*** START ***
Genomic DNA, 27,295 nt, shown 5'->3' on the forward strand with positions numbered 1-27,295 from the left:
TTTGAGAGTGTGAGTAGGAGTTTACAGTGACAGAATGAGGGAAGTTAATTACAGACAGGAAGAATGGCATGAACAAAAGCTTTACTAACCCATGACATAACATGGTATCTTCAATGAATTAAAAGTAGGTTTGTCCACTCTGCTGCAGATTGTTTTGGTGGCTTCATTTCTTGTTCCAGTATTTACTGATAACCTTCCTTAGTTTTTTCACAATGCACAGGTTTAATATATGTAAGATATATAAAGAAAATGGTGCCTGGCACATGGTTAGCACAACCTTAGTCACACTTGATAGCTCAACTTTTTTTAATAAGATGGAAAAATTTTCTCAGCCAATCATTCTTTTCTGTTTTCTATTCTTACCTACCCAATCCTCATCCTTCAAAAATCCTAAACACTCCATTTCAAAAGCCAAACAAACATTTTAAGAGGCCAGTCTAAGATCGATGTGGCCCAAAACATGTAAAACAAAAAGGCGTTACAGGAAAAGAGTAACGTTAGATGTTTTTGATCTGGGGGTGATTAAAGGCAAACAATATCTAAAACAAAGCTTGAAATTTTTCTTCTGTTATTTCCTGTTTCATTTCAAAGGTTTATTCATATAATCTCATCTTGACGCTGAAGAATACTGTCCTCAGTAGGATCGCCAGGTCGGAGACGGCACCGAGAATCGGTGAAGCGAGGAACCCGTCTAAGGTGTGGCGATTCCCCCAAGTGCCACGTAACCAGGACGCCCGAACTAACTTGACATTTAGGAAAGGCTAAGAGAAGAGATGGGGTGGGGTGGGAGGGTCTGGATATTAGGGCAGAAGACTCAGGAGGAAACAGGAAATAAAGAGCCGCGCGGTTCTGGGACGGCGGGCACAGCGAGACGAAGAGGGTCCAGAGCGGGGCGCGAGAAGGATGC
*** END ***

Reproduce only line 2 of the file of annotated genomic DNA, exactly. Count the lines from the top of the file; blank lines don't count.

TTTGAGAGTGTGAGTAGGAGTTTACAGTGACAGAATGAGGGAAGTTAATTACAGACAGGAAGAATGGCATGAACAAAAGCTTTACTAACCCATGACATAACATGGTATCTTCAATGAATTAAAAGTAGGTTTGTCCACTCTGCTGCAGATTGTTTTGGTGGCTTCATTTCTTGTTCCAGTATTTACTGATAACCTTCCTTAGTTTTTTCACAATGCACAGGTTTAATATATGTAAGATATATAAAGAAAATGGTGCCTGGCACATGGTTAGCACAACCTTAGTCACACTTGATAGCTCAACTTTTTTTAATAAGATGGAAAAATTTTCTCAGCCAATCATTCTTTTCTGTTTTCTATTCTTACCTACCCAATCCTCATCCTTCAAAAATCCTAAACACTCCATTTCAAAAGCCAAACAAACATTTTAAGAGGCCAGTCTAAGATCGATGTGGCCCAAAACATGTAAAACAAAAAGGCGTTACAGGAAAAGAGTAACGTTAGATGTTTTTGATCTGGGGGTGATTAAAGGCAAACAATATCTAAAACAAAGCTTGAAATTTTTCTTCTGTTATTTCCTGTTTCATTTCAAAGGTTTATTCATATAATCTCATCTTGACGCTGAAGAATACTGTCCTCAGTAGGATCGCCAGGTCGGAGACGGCACCGAGAATCGGTGAAGCGAGGAACCCGTCTAAGGTGTGGCGATTCCCCCAAGTGCCACGTAACCAGGACGCCCGAACTAACTTGACATTTAGGAAAGGCTAAGAGAAGAGATGGGGTGGGGTGGGAGGGTCTGGATATTAGGGCAGAAGACTCAGGAGGAAACAGGAAATAAAGAGCCGCGCGGTTCTGGGACGGCGGGCACAGCGAGACGAAGAGGGTCCAGAGCGGGGCGCGAGAAGGATGC